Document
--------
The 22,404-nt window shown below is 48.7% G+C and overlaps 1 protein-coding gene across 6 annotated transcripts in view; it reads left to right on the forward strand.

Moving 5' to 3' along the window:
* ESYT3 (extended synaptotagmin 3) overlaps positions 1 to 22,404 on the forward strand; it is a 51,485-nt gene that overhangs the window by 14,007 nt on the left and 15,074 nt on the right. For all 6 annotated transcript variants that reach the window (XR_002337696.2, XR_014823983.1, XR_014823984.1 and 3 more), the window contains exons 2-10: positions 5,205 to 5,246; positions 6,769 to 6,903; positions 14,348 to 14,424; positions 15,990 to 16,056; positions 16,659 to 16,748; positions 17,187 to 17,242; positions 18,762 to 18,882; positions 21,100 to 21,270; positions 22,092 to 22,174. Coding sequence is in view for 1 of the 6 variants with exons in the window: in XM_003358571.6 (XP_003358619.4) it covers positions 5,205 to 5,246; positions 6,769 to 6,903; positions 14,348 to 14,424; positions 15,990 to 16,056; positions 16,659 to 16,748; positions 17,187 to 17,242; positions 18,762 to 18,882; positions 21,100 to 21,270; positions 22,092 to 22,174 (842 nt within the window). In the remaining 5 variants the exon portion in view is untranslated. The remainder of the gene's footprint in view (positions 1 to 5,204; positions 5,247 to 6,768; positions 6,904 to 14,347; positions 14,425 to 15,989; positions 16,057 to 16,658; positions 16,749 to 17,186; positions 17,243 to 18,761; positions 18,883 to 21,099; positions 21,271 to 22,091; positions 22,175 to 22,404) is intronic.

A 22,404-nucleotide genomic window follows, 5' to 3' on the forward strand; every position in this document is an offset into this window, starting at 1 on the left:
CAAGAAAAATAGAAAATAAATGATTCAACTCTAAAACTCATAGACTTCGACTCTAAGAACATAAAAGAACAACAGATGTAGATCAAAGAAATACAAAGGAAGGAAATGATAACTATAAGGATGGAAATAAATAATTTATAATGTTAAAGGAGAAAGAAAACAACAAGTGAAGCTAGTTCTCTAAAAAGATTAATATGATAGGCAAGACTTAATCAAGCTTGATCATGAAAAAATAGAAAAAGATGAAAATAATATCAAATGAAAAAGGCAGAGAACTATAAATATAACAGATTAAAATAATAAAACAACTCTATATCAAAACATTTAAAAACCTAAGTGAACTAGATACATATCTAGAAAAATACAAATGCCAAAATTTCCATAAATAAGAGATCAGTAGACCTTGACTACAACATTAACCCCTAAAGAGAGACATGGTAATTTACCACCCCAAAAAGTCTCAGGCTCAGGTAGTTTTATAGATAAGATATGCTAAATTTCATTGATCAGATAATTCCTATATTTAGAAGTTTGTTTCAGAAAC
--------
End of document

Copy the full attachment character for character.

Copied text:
The 22,404-nt window shown below is 48.7% G+C and overlaps 1 protein-coding gene across 6 annotated transcripts in view; it reads left to right on the forward strand.

Moving 5' to 3' along the window:
* ESYT3 (extended synaptotagmin 3) overlaps positions 1 to 22,404 on the forward strand; it is a 51,485-nt gene that overhangs the window by 14,007 nt on the left and 15,074 nt on the right. For all 6 annotated transcript variants that reach the window (XR_002337696.2, XR_014823983.1, XR_014823984.1 and 3 more), the window contains exons 2-10: positions 5,205 to 5,246; positions 6,769 to 6,903; positions 14,348 to 14,424; positions 15,990 to 16,056; positions 16,659 to 16,748; positions 17,187 to 17,242; positions 18,762 to 18,882; positions 21,100 to 21,270; positions 22,092 to 22,174. Coding sequence is in view for 1 of the 6 variants with exons in the window: in XM_003358571.6 (XP_003358619.4) it covers positions 5,205 to 5,246; positions 6,769 to 6,903; positions 14,348 to 14,424; positions 15,990 to 16,056; positions 16,659 to 16,748; positions 17,187 to 17,242; positions 18,762 to 18,882; positions 21,100 to 21,270; positions 22,092 to 22,174 (842 nt within the window). In the remaining 5 variants the exon portion in view is untranslated. The remainder of the gene's footprint in view (positions 1 to 5,204; positions 5,247 to 6,768; positions 6,904 to 14,347; positions 14,425 to 15,989; positions 16,057 to 16,658; positions 16,749 to 17,186; positions 17,243 to 18,761; positions 18,883 to 21,099; positions 21,271 to 22,091; positions 22,175 to 22,404) is intronic.

A 22,404-nucleotide genomic window follows, 5' to 3' on the forward strand; every position in this document is an offset into this window, starting at 1 on the left:
CAAGAAAAATAGAAAATAAATGATTCAACTCTAAAACTCATAGACTTCGACTCTAAGAACATAAAAGAACAACAGATGTAGATCAAAGAAATACAAAGGAAGGAAATGATAACTATAAGGATGGAAATAAATAATTTATAATGTTAAAGGAGAAAGAAAACAACAAGTGAAGCTAGTTCTCTAAAAAGATTAATATGATAGGCAAGACTTAATCAAGCTTGATCATGAAAAAATAGAAAAAGATGAAAATAATATCAAATGAAAAAGGCAGAGAACTATAAATATAACAGATTAAAATAATAAAACAACTCTATATCAAAACATTTAAAAACCTAAGTGAACTAGATACATATCTAGAAAAATACAAATGCCAAAATTTCCATAAATAAGAGATCAGTAGACCTTGACTACAACATTAACCCCTAAAGAGAGACATGGTAATTTACCACCCCAAAAAGTCTCAGGCTCAGGTAGTTTTATAGATAAGATATGCTAAATTTCATTGATCAGATAATTCCTATATTTAGAAGTTTGTTTCAGAAAC